I think what I have always enjoyed about your work is you always seem to challenge your readers with your comics either with social commentary, abstract narratives and even some meta elements (writing yourself into the comic). Do you think comics could be more active in bigger discussions and issues like we see at times with novels and films?

    Pires: I definitely wish comics were more active in social and abstract discussions, yeah. It’s a major source of frustration for me to be honest. Comics are such a rich medium to communicate ideas, that it feels wasted that most people don’t even bother. In general I feel like mainstream comics in particular are a little one note, and I wish more people would put themselves out there and say something. Art can be entertaining AND have something to say. Like Kirby said: “Comics Is Journalism” let’s show it.

    Exclusive line art from The Tomorrows #6

    The approach for a different artist is pretty unique for a comic series. Both you and Ales Kot (“Zero”) have shown this to be a viable and successful format for a series. Would you like to see this done more? What do you see as the benefits are and negatives to this style of storytelling?
    Continued below




    Pires: Credit where credit’s due, Warren Ellis was doing this/pioneering this approach before Ales Kot and I were even a part of the conversation. He’s done it a couple times actually, first with Global Frequency, then again on his “Secret Avengers” run (which in particular was a big influence/guide towards putting together “The Tomorrows”).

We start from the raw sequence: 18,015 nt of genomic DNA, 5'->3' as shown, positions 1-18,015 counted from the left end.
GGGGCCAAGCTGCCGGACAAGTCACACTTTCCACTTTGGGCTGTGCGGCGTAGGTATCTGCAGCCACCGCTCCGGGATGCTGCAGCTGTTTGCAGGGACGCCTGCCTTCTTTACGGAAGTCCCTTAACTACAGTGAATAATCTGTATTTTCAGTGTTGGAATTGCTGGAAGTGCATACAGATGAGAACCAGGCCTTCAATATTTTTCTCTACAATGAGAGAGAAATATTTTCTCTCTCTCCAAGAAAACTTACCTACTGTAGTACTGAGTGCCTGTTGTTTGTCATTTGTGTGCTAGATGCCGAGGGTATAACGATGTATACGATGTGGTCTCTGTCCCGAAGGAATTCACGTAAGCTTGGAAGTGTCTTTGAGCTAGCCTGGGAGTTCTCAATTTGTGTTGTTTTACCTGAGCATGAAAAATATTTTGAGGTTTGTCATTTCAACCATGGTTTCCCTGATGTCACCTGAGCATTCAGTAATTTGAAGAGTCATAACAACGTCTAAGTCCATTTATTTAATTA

There’s definitely something really fun about the approach and getting to work with all these amazing artists. The positive/negatives are entirely subjective to the creator I think. Overall it’s a lot of fun and I’d love to see more people take a crack at this approach.

    I loved in issue one the reference to there being too much of an info dump. Is that something you are very aware of with “The Tomorrows?”

    Pires: Haha, Thanks. That scene in particular I was aware that the pages were getting dense with information about backstory/the world, so I thought it would be funny to have one of the characters just flat out call it out, in a way that would acknowledge the reader experience. Of course right after she says that the info dump continues…
    I definitely try to be aware of density of information. There are times to just go for it, and times to pull back a little and go for a more minimalist approach, part of being a good writer is knowing what approach is right for what moment.

    How have you approached the task of world building with “The Tomorrows?” There are some really great city and character designs throughout the series with a near future dystopian vibe. Are you letting the artists build upon it themselves or do you have a pretty formulated idea of the world for yourself?